Alaska Airline and Delta are reducing the reciprocal benefit that elite passengers recieve from each airline. The news came out via email today, but has been on both Alaska Air and Delta’s webpages for a couple of days. The changes affect elite perks such as free baggage allowance, discounts on Delta economy comfort seats, boarding privileges and other benefits. As the battle for Seattle heats up and Delta and Alaska duke it out to be Seattle’s #1 “hub” airline, the airlines are trying to lure elite fliers more and more to their own metal before their relationship completely dissolves.
Starting May 1, 2014, the following changes will take affect.
For Alaska Air MVP Gold and Gold 75K Elites, starting May 1, they will lose their check baggage for their first 2 bags, lose priority baggage handling, no longer be able to use SkyPriority Check-in and boarding zone, lose access to Delta dedicated express security lines (who uses these now thanks to TSA precheck?), and lose discounts on international economy comfort seats.
For Alaska MVP Elites (those who only fly 20,000 miles a year on Alaska) the following changes will take place:
Alaska MVP lower Elite passengers will not lose as many elite benefits as they do not have access to as many benefits as the mid-level and top-tier elites. This elite level group will only lose access to their first check bag fee waiver, priority baggage handling and 25% discount to long haul international economy seats.
Changes are also evident for Delta Elite fliers who fly Alaska, as Delta has noted the following changes on their web page:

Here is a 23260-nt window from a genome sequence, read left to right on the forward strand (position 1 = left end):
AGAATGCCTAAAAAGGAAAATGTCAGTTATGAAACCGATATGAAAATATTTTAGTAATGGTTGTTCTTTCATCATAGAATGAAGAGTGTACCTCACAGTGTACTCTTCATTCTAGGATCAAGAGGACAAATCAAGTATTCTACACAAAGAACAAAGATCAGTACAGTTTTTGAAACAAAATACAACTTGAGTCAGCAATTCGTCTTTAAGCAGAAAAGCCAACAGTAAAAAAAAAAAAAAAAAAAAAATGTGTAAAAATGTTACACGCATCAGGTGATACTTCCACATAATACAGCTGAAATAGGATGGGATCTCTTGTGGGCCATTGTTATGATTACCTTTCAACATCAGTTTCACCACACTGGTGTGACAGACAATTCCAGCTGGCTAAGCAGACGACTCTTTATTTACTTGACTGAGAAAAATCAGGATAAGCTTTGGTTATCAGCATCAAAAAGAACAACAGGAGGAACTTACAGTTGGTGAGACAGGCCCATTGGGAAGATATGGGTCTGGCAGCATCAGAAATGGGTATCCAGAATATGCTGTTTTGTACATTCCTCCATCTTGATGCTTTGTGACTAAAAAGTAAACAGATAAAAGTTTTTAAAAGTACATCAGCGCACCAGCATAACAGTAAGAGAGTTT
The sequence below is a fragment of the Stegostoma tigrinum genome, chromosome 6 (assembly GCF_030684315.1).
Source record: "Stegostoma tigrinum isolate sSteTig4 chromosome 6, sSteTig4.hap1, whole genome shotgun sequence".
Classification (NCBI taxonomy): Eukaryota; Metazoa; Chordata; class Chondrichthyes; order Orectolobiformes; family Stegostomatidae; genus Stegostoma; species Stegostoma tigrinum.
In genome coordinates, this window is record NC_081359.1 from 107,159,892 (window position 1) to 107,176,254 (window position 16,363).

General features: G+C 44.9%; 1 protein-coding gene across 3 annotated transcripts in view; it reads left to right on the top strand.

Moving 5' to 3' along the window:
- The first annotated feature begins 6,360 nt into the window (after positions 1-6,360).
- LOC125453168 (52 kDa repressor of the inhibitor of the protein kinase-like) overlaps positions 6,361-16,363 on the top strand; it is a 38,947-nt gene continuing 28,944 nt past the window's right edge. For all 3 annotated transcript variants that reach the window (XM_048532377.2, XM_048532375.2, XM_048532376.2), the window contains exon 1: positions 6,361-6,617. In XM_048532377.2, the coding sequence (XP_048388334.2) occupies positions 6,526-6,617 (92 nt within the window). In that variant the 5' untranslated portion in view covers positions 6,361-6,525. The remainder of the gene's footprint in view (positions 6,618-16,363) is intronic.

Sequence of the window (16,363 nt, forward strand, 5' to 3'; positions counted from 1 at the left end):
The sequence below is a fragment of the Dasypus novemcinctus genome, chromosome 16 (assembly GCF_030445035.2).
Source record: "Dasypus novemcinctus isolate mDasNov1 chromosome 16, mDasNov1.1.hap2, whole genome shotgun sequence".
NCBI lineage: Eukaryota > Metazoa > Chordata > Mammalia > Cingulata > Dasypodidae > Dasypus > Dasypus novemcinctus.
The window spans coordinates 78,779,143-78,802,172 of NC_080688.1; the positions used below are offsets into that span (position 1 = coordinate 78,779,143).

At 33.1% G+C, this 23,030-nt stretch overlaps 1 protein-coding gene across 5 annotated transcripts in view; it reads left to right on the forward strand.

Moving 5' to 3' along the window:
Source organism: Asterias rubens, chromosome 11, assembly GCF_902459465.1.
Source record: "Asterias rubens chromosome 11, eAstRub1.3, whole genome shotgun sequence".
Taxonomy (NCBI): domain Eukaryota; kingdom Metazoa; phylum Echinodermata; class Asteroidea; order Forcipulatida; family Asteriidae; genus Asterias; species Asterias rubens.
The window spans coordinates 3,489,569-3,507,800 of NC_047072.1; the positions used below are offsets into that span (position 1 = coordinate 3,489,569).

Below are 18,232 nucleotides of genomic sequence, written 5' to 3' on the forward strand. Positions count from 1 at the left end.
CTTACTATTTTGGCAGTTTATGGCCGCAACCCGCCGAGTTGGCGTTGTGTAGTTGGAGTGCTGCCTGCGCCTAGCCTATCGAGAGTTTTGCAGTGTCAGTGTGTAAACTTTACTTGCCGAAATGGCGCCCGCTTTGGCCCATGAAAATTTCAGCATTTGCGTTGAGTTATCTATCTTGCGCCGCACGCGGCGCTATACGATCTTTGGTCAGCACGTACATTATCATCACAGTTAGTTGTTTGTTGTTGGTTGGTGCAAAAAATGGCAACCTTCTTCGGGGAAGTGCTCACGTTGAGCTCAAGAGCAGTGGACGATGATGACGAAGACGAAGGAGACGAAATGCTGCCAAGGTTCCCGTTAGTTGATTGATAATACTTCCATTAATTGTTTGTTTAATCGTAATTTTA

All Delta elites will be affected by the changes, as free check baggage will be discontinued along with priority security line access.
Again, Delta is flexing its muscles in Seattle and trying to drive Alaska Airline Elite fliers to their metal by offering them better elite benefits as a Delta Elite verses an Alaska Elite frequent flier flying their airline. More benefits are being pulled from Alaska frequent fliers that fly Delta than Delta Frequent fliers who fly Alaska, as Alaska is playing nice and will still offer Delta Elite fliers priority baggage and priority boarding. Yet then again, Alaska does not have multiple levels of “priority services” like Delta does (SkyPriority vs Silver Elite Priority). As far as priority screening goes, both airlines elite will lose this perk, but really with TSA Precheck, there is no reason why an Elite should really care about this benefit. Instead if you’re flying enough to be an Elite Frequent flier, you should sign up for either Global Entry or TSA Precheck.
All hope is not lost for Alaska Elites though, despite the changes in elite benefits, Alaska Air MVP Gold and 75K elites who fly Delta will still find themselves being treated with some elite perks, but will see their elite perks lowered to the same level as Delta’s lowest elite fliers–Silver Medallion—or treated to the same level of Elite treatment as their fellow Alaska MVP fliers. After all, Delta Silver elites have dedicated priority check in at some airport, board the aircraft during Zone 1, and do not receive priority baggage handling. So really any level of Alaska Elite will be treated more like a Delta Silver after April 30th.
I would expect that as the Delta & Alaska partnership continues to dwindle over the next several months, leading up to their current contract expiration (Sometime in 2015 per inside sources), more and more benefits for Elite customers will diminish. Alaska has been playing much nicer in this battle, and I believe this is the way they will win over more Delta Elites once the partnership ends. After all, who would you rather be loyal to, an airline that treated you well when the relationship was on the rocks, or an airline that stripped you from your perks and basically chewed you up and spat you out, like they’ve done to their own Skymiles program?
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